To do this, Apple needs to evolve its video offerings beyond what it has today.

Where Apple Can Go

For many years, it seemed that Apple’s Streaming TV service was going to be a skinny bundle, something akin to linear TV on the internet. From the Wall Street Journal in 2016:

By late 2014, the discussions had gone cold. Apple changed directions again, hoping to assemble a “skinny bundle” delivered over the internet.

Apple’s Mr. Cue began pitching Disney, Fox, CBS and other media companies on the streaming-TV service. The goal was to attract consumers who have dumped their cable-TV supplier with 25 popular channels, anchored by the broadcast networks.

Apple sought access to full current and past seasons of hit shows, as well as some global rights so the service could work outside the U.S., say people familiar with the talks.

It’s for the best that this didn’t pan out. The decline of the traditional Pay TV not simply about cost, it’s the market rejecting the paradigm of linear television. In an on demand world, it just doesn’t make sense.

Meanwhile, there’s been an awakening in Cupertino. Apple is actively addressing their lack of differentiated content by bringing Jamie Erlicht and Zack Van Amburg on board to run Apple’s original content efforts, earmarking $1 Billion for original video content, and ordering series into production.

What’s less known is how this content is going to be brought to market. Apple’s objectives for original content are likely to:

  • Provide content-based differentiation for Apple Hardware (particularly Apple TV)
  • Drive usage of Apple video products (TV app on iOS/tvOS)
  • Add value to the other Apple services via bundling
  • Drive Services revenue growth

How Apple goes about addressing these objectives is not simple:

  1. Content development and production are not things Apple has done before. Will these shows even be good? Based on Netflix, Amazon, and Hulu’s progress on this front, success is possible but not guaranteed.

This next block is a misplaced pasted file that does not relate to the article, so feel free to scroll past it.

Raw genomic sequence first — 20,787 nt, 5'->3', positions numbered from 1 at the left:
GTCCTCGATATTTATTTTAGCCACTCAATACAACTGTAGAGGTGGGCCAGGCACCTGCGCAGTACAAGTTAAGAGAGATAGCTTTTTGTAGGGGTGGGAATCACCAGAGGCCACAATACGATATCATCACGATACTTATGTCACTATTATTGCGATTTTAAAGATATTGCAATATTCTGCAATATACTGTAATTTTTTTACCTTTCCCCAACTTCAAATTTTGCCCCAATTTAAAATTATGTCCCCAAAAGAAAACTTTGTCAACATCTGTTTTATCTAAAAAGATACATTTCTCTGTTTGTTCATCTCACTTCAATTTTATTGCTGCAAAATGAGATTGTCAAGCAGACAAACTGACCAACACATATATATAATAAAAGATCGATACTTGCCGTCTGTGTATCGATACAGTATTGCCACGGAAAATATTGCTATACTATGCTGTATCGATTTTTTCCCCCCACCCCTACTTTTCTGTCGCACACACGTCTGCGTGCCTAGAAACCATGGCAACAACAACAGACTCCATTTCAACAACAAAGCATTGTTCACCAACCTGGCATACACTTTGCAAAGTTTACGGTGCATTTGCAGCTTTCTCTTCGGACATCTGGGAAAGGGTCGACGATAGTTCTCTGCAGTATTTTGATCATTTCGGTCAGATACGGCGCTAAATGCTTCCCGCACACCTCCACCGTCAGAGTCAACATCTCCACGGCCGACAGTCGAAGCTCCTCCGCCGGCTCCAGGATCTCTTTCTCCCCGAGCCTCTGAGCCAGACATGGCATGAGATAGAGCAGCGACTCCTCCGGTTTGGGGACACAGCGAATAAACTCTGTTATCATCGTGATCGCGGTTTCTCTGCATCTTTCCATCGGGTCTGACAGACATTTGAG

2. Even if Apple’s shows are good, would that be enough to support Apple TV’s pricing? In the current market, content is used to differentiate services, not hardware. Amazon, for example, uses original content to drive Prime subscriptions. It could care less whether you watch it on a Fire TV or another device. To that end, Fire TV’s raison d'être is to be a first-party endpoint for Prime Video and is priced and positioned accordingly.

    With the exception of the console gaming market, no company has leveraged content as a differentiator to support premium hardware the way Apple would be with Apple TV. Would Apple be willing to give up some margin or ship a lower priced Apple TV to make it more accessible? How much compelling content would be enough to push a consumer to go for Apple TV over its cheaper competition?

  3. If growing Services revenue is a high priority, will this original content be available on non-Apple platforms (like Apple Music on Android, or iTunes on Windows)? Content services benefit from having the widest distribution, but this approach conflicts with objective of leveraging original content to differentiate Apple’s products. Put more explicitly: if this content is available on other platforms, which exposes Apple to the upside that both Netflix and Amazon are reaping, why should a consumer watch them on Apple’s platforms?

  4. How does differentiation via iOS and tvOS factor here? While tvOS had a big splash when it launched in 2015, the last 2 release cycles have been fairly low key, with it barely being mentioned at WWDC in 2017. What features can Apple build that make tvOS a better ecosystem citizen, in the way that watchOS is? Something like tight HomePod integration comes to mind.

The core tension here is between Apple’s vertical, differentiated hardware model and the more horizontal nature of content services. In the streaming video market, all of the services are ubiquitous and have no loyalty to any particular hardware platform. Similarly, the streaming hardware market has become commoditized. Even Amazon, a player in both of these markets, has never faced such a test.

Apple ultimately has to decide what is more important: Apple TV as a premium hardware product line or a streaming video service that runs across all of its platforms.

Where Apple lands will say a lot about company’s priorities going forward.

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This post first appeared on ECG News, please read the originial post: here

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The rise of subscription streaming services shows Apple's video strategy should focus more on developing original content than building premium TV products (Pavan Rajam/the rajam report)